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Phone: (561) 432-4121

Wallace T. Scherer * Piano Technician * Music Educator
Serving professional and amateur musicians since 1979

About My Services


One of the main things I do, of course, is tune the piano. Throughout most of the piano, every note has three strings, each attached at one end to its own tuning pin which can be turned slightly to tighten or loosen the string. For 22 years I used the old fashioned "aural" method of tuning - starting by tuning the note C above middle C to a tuning fork, then tuning the rest of the notes to that by listening carefully to the beats in the intervals of 4ths, 5ths, and octaves.

In December of 2000 I moved into the modern age by purchasing the latest in computerized tuning aids. Now I can not only do a more accurate tuning, but also offer my customers the option of pitch standards other than A=440Hz., and temperaments other than "equal temperament", often called "historic temperaments" - including the recently discovered Bach temperament. (I will still do the traditional aural tuning on request.)

Many customers ask me, "How often should I have my piano tuned?" There is no one answer that fits everybody. Pianos which have tuning pins that are tight will generally hold their pitch better than pianos with somewhat loose tuning pins. Tuning pins become loose with age, with frequent humidity changes, or if the pinblock is made of inferior quality wood. Pianos that are played frequently or heavily will need tuning more often than those that are played infrequently or lightly. A piano that is moved around a lot will generally need more frequent tunings than one that stays in the same place. Pianos in a well controlled climatic environment will stay tuned longer than those in places where temperatures and humidity change often.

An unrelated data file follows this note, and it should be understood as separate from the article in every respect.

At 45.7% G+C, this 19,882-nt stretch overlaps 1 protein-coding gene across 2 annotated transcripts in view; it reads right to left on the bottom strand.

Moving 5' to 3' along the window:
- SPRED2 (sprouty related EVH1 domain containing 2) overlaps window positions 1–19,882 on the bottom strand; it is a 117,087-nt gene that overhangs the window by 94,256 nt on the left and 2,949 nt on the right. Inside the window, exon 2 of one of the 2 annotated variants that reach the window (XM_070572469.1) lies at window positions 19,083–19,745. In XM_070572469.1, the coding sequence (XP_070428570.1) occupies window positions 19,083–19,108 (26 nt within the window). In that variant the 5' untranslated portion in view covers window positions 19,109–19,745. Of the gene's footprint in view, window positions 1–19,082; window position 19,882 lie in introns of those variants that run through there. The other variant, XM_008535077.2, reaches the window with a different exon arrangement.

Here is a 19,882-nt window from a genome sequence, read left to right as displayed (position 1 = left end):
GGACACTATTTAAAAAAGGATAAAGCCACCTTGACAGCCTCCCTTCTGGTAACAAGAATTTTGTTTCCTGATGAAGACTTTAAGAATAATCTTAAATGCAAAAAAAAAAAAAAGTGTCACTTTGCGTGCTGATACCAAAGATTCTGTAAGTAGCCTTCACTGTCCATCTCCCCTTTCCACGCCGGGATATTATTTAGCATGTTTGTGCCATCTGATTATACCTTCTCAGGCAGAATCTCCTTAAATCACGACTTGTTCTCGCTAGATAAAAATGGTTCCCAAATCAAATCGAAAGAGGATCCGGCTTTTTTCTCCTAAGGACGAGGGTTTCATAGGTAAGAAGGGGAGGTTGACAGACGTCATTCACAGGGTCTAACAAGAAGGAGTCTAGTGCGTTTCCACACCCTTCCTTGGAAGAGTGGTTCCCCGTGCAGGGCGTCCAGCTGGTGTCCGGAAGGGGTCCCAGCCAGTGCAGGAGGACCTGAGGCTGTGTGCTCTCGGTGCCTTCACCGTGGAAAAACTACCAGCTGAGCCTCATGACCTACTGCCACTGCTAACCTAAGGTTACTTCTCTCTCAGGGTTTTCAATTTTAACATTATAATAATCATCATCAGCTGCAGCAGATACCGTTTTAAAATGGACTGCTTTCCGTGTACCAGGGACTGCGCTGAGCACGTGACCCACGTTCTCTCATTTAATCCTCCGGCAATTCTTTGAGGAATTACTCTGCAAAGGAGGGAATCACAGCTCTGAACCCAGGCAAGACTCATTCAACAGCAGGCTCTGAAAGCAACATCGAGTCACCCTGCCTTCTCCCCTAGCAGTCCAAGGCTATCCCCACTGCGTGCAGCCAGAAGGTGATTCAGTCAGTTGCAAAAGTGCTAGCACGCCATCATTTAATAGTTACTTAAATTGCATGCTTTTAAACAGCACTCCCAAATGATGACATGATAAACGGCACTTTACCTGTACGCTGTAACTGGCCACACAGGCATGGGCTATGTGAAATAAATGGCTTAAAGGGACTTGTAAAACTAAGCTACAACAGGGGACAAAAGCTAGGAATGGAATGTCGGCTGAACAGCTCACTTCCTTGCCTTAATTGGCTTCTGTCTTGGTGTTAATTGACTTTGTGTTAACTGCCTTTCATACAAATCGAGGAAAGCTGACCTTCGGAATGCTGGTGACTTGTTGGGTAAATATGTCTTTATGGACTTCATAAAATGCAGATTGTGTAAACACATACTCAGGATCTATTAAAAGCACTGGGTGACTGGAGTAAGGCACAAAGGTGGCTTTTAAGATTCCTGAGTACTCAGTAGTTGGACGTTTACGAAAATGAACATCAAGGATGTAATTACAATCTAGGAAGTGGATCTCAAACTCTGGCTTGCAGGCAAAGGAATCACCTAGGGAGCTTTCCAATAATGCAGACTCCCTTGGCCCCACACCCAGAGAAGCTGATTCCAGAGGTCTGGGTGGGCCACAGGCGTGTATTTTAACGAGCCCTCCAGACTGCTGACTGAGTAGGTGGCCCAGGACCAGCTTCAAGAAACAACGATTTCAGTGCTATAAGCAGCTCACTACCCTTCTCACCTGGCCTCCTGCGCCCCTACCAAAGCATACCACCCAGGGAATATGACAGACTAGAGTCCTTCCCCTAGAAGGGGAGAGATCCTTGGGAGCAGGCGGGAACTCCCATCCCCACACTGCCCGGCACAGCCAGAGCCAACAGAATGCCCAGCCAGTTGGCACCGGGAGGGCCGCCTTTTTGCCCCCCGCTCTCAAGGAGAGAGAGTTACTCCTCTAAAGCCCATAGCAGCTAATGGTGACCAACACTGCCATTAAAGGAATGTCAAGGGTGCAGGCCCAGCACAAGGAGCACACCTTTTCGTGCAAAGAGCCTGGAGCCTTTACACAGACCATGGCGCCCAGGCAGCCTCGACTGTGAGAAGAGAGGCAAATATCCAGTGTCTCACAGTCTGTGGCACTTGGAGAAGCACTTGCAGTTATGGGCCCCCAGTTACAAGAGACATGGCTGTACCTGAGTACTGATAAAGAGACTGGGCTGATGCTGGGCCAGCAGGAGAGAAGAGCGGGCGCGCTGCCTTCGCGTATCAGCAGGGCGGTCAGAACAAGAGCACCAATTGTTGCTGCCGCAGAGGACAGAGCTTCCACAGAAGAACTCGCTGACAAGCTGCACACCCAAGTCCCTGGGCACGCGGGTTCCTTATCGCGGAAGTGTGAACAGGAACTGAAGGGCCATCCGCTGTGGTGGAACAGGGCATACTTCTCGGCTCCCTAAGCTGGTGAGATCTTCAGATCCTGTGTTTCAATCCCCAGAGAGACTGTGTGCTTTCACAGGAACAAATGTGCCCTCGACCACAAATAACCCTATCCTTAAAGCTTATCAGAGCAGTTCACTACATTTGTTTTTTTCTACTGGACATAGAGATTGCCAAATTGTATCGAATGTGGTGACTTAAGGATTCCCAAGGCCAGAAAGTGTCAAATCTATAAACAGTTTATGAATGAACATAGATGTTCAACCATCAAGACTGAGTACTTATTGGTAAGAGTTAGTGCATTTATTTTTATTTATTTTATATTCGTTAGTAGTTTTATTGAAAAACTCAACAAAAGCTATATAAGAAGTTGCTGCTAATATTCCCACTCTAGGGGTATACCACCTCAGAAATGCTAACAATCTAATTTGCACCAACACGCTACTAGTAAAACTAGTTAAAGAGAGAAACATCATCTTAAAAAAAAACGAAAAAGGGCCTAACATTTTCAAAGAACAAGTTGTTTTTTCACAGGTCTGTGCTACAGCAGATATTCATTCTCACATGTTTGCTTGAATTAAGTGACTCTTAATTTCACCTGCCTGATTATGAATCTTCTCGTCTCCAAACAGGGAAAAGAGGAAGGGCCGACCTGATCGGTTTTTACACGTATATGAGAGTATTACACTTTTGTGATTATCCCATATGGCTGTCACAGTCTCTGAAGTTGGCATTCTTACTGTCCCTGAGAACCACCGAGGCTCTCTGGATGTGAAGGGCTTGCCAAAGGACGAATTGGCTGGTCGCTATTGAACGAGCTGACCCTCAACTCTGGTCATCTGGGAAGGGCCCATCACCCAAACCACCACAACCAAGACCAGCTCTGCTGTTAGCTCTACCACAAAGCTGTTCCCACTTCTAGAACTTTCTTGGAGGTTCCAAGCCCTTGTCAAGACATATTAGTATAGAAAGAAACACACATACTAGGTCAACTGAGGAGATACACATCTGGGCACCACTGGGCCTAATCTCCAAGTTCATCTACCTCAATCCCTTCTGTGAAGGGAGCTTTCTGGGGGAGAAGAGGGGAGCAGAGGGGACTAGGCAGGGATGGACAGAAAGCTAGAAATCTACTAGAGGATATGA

As a rule of thumb, I recommend to my customers whose pianos are played a couple of hours a week or less that a tuning once a year is generally sufficient, assuming other factors are favorable. To those whose pianos are used more, twice a year may be necessary. A new piano will require more frequent tunings in the first two or three years until the strings, wood, etc., have stabilized.


When servicing your piano, if I see that the keys have not been kept clean, I may ask you for a bowl of water, about a pint, into which a few drops of dish washing liquid has been added. Then, moistening a clean cloth with this solution, I will wipe off the keys. You should do this every once in a while, especially if children have not been accustomed to washing their hands before playing the piano. You may want to add a bit of disinfectant to the water.

The outside of your piano should be dusted occasionally, as you would any fine furniture. Any good quality furniture polish can also be used, only do not spray directly onto the piano, as some of the spray could get inside and corrode metal strings or other parts. I also offer a specially made piano polish.

Generally speaking, a piano should always remain closed except when actually in use. Avoid placing vases of flowers with water in them on your piano. Not only is there a danger of water spilling and rusting the strings or other parts, but leaves sometimes drop into the piano action causing strange noises or even malfunction. I always check for foreign objects when I open up the piano for tuning.

Even with the best of care, eventually dust will settle into the action and under the keys. If your piano has not been vacuumed out under the keys in the last 15 years, it will probably need to be. Removing the keys and action, vacuuming the keybed, cleaning the keys, and replacing everything again, will generally take about 3/4 hour. Pianos that have come from storage, or from unknown sources, may even harbor cockroaches or mice. Removing the keys of a piano for cleaning sometimes reveals some surprises.